[40] Informed that the respondent had not previously offended, the Magistrate replied “So, she’s another one of the ladies of Maningrida turned to a life of crime”.
[41] Counsel for the respondent informed the Magistrate that the respondent joined the enterprise because she wanted to buy a pram for the baby of her cousin.
[42] At the time of sentence the respondent was aged 35 years. She had trained at the Batchelor Institute to be a primary teacher. Although she was unemployed at the time of the offending, she had previously worked as a health worker.
[43] In imposing sentence, the Magistrate made the following remarks:
“Well, I think you are the fourth or fifth woman in the last two days who has decided this is an easy way to make a couple of thousand dollars. You got absolutely nowhere and all you’ve done is cause yourself some serious trouble. I say “serious trouble” because you are now found guilty of an offence under the drugs legislation.
Next time, if there’s a next time, you’ll be visiting Berrimah. You’ll go to gaol for a second conviction under the Drugs Act. Anyway this time, like all those other women that have been before me, I will find you guilty and not convict you in respect of the supply charge in relation to the cannabis.”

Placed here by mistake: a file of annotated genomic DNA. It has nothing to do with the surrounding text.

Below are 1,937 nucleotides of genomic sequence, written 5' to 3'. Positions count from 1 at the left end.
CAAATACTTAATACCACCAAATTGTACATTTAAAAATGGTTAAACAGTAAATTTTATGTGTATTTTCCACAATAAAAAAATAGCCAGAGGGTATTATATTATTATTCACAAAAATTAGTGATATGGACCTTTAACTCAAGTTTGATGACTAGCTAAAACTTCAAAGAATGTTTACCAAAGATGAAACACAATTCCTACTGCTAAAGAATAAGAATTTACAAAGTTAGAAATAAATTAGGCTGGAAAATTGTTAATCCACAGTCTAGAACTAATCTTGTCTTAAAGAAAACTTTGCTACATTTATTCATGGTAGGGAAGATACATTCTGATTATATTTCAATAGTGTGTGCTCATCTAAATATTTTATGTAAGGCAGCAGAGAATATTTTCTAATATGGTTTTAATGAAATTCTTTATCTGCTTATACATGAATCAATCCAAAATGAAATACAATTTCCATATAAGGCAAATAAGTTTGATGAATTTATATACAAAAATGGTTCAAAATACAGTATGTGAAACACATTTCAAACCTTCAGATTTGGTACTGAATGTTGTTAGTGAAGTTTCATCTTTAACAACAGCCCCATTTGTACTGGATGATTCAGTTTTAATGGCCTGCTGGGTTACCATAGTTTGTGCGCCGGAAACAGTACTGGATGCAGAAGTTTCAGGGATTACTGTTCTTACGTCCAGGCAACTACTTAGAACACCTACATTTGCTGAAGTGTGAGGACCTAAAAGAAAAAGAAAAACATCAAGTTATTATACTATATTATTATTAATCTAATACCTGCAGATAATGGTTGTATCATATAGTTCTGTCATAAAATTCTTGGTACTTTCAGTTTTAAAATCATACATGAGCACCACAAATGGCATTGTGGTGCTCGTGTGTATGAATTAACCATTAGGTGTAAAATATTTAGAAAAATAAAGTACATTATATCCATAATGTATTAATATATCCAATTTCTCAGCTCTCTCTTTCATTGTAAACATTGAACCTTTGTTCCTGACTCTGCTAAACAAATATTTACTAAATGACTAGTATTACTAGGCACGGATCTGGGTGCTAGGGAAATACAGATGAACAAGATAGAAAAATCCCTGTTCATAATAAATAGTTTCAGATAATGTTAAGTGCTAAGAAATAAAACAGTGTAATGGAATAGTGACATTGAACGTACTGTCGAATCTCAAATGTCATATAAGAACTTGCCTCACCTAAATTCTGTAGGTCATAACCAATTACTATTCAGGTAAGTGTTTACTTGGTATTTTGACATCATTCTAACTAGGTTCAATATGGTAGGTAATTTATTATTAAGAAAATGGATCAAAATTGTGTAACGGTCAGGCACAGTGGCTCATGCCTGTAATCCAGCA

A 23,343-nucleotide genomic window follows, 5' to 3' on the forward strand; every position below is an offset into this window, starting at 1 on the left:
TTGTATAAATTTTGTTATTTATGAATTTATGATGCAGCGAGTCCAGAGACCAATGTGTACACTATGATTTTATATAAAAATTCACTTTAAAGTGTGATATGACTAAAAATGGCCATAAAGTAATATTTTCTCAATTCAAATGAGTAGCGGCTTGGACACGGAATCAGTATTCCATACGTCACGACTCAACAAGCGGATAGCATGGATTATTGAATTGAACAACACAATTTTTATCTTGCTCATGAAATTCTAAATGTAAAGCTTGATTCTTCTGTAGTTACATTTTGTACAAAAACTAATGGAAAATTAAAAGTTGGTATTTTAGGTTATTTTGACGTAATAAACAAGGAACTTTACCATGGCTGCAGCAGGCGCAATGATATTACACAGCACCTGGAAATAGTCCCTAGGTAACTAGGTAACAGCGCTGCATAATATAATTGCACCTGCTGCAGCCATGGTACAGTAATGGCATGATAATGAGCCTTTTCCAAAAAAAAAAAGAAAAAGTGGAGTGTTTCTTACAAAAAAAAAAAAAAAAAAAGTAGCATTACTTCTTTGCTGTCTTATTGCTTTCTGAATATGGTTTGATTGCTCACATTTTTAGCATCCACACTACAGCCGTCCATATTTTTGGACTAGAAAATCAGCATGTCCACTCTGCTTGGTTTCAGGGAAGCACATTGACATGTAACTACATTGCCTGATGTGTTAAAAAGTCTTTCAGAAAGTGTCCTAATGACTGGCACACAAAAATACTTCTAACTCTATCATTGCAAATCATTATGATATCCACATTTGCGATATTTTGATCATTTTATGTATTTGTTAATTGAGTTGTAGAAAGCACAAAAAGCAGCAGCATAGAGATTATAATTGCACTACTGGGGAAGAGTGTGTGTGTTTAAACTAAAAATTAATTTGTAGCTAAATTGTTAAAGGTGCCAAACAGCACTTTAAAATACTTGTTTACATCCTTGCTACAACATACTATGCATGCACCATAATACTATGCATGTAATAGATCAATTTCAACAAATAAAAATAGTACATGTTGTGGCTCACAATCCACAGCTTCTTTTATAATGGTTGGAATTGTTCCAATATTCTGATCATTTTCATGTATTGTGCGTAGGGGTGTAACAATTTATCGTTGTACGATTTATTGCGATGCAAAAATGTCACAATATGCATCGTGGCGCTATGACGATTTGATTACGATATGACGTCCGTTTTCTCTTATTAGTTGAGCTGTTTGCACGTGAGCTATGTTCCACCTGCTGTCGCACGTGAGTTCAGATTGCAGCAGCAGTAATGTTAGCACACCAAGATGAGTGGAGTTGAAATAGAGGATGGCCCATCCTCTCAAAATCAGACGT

Anthea Stewart
[44] Early in February 2004 the respondent flew from Maningrida to Darwin with her younger sister for medical reasons. The facts of purchase of cannabis are set out earlier in these reasons in connection with Ms Carter. After the cannabis had been split into 42 clip seal bags, the respondent instructed Ms Carter to take the cannabis to Maningrida and sell it for $50 per bag. Such roles would have resulted in a total return of $2,100. Ms Carter was arrested on arrival in Maningrida on 15 February and the cannabis was seized.